A Students Guide to Interviewing with Third Party Recruiters

Some firms hire a third-party organization to identify a college student whom they can employ. The third-party organization may be recruiting on-campus, advertising the company's requirement at a career festival, screen resumes received by e-mail or on the net, etc. Many colleges have a recruitment center of their own, which works with these job employment agencies and the students. It would be wise for the students to be familiar with the issues related to the functioning of these job employment agencies.

Third-party recruiters are defined as 'agencies, organizations or individuals recruiting candidates for temporary, part-time or full-time employment opportunities other than for their own needs' by the National Association of Colleges and Employers (NACE).

Third-party recruiters can be classified as follows:

  • Employment agencies: These have a database of prospective employers as well as employees. They charge when a match is made. If you don't find the words 'fee paid' anywhere in the contract, make sure you know who's going to be charged before you sign the agreement.
  • Search Firms: Search firms are those that are paid by an employer to find a candidate to match his specifications.
  • Contract Recruiters: Employers hire them, on a contract basis, to represent them in the recruiting process.
  • Resume Referral Firms: As the name suggests, these firms share their database of resumes with employers. When you send in your resume to be included in this database, make it clear to whom it can be sent and the purpose for which it can be used. A fee may be charged to the employer, the applicant, or both.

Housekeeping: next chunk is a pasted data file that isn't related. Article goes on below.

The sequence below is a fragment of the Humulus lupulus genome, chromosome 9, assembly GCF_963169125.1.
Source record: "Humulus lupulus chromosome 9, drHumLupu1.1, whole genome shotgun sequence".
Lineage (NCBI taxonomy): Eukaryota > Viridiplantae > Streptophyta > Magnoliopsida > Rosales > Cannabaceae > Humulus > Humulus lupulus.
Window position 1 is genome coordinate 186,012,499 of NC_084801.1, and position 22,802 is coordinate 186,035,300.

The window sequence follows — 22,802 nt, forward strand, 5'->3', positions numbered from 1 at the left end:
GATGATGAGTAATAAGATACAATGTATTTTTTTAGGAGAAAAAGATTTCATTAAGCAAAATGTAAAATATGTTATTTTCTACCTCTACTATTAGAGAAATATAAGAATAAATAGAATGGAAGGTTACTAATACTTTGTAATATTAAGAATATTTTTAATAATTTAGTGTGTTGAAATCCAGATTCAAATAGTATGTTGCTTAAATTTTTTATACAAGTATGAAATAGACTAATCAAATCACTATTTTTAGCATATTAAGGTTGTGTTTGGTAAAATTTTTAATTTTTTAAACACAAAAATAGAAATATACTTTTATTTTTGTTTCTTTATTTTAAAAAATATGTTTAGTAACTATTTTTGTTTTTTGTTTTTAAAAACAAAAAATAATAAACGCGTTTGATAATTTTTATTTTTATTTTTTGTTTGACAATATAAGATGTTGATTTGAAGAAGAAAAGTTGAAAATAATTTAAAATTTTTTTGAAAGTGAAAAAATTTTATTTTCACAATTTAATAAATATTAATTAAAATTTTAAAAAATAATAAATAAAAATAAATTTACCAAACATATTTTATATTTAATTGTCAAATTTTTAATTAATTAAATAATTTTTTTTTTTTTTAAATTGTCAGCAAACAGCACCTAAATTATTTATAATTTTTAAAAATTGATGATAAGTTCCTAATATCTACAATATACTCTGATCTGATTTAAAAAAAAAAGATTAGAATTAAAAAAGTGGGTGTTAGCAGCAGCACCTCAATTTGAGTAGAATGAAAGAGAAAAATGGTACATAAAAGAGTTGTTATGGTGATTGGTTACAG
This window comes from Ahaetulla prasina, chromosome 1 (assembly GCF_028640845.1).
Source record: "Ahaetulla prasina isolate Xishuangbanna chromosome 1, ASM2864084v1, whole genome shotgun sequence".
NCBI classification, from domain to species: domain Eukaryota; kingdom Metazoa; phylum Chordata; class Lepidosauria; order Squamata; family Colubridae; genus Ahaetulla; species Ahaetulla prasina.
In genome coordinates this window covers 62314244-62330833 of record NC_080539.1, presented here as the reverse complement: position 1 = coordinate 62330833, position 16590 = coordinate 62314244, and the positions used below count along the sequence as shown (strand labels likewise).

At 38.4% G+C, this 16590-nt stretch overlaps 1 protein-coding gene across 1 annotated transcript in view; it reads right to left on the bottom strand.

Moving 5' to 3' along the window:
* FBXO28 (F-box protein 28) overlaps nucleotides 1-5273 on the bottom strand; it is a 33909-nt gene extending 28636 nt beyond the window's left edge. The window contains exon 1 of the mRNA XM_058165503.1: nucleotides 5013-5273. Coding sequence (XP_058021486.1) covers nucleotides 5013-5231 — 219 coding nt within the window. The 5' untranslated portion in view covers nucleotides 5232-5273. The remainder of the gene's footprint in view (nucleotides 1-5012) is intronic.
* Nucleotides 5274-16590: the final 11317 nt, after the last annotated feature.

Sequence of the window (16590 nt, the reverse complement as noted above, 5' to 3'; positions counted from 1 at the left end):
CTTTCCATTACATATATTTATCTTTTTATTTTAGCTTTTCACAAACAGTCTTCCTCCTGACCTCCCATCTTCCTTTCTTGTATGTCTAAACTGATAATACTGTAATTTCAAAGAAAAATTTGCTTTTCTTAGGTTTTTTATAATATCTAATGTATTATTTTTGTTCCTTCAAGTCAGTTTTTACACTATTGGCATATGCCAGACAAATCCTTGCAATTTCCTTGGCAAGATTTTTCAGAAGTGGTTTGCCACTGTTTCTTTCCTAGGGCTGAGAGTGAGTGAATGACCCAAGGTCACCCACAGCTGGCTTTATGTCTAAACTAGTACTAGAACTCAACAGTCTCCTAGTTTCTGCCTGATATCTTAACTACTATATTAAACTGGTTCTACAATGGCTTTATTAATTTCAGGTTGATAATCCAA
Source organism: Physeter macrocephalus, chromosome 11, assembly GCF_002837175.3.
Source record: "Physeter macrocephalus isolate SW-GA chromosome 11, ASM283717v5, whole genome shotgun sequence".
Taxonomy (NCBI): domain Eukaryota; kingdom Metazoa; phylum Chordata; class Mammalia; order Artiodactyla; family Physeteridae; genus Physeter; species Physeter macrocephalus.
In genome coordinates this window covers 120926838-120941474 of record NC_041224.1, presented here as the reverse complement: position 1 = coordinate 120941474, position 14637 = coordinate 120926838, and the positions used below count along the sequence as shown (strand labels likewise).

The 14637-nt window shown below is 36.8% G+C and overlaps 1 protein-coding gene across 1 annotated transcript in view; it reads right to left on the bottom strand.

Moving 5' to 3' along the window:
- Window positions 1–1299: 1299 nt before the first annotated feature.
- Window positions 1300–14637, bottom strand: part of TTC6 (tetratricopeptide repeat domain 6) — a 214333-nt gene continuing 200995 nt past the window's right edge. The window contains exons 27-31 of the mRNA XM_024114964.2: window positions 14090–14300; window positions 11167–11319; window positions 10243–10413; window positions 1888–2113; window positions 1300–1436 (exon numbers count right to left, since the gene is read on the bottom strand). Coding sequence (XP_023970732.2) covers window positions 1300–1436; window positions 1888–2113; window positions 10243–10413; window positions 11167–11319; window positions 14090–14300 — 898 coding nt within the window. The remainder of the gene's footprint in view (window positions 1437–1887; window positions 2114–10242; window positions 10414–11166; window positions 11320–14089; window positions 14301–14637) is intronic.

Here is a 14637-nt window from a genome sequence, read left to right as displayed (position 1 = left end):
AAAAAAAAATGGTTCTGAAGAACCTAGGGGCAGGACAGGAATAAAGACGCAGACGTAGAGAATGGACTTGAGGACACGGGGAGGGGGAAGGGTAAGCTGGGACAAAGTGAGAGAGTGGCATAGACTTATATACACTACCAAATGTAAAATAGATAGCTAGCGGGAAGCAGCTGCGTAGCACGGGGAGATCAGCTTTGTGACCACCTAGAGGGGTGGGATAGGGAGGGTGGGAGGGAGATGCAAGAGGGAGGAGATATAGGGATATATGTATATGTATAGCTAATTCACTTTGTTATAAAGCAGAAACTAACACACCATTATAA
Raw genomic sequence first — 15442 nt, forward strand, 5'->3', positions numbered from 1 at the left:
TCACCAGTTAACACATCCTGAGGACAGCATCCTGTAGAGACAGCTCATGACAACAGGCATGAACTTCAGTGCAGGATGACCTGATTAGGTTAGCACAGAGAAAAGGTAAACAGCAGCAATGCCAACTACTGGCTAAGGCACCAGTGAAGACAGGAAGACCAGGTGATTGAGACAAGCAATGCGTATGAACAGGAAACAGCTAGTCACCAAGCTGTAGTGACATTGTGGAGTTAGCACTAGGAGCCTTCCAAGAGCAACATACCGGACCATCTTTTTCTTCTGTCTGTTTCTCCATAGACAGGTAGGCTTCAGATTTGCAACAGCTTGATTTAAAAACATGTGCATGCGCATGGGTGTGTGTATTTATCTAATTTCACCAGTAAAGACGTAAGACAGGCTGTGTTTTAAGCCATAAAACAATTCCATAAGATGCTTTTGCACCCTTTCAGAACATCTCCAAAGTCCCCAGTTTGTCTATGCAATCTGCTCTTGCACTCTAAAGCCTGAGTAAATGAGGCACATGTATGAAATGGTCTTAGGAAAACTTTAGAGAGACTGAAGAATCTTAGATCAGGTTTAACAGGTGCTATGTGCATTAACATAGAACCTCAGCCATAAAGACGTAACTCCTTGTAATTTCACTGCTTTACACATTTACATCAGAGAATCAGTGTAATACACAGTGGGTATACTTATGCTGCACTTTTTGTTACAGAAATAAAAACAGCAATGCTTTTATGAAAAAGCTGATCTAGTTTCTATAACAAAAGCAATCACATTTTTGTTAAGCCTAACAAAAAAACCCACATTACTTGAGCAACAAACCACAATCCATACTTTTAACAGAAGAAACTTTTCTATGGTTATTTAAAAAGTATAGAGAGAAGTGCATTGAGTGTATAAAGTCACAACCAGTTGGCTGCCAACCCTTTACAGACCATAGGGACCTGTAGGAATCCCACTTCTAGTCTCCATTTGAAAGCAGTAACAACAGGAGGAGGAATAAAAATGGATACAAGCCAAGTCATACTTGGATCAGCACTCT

Questions to Ask

Being assisted by a third-party recruiter does not mean you can wash your hands off all responsibility. Be aware of what is happening and why things are happening the way they are. After all, it's your job that's at stake. Ask questions about everything that perplexes you, no matter how silly they may sound. Do not be coaxed into signing anything that you haven't understood. Consult a lawyer if necessary.

Listed below are some of the questions that you should know the answers to:

  • In my field of interest, how many vacancies are still to be filled?As far as possible, keep tracks of the numbers of vacancies available. From this information, try and figure out whether your resume is actually being considered for the job or is it merely being stored in a database whose volume the recruitment agency is trying to increase. This happens quite often, as the size of their database is a strong magnet to attract clients to use their assistance.
  • Whom will you pass on this information to?Make it very clear to the recruiting agent that the information you give him is to be shared only with the firms that you want him to share it with. He shall not pass on any of your information to anyone outside of your list of choices, which you have to state in writing.
  • Is there any kind of discrimination between applicants?If you match the specifications, is there any chance of not being selected solely on the grounds of nationality, race, color etc.?
  • Whom is the agent going to charge?Before sealing an agreement, find out whether you have to pay the agent any fee.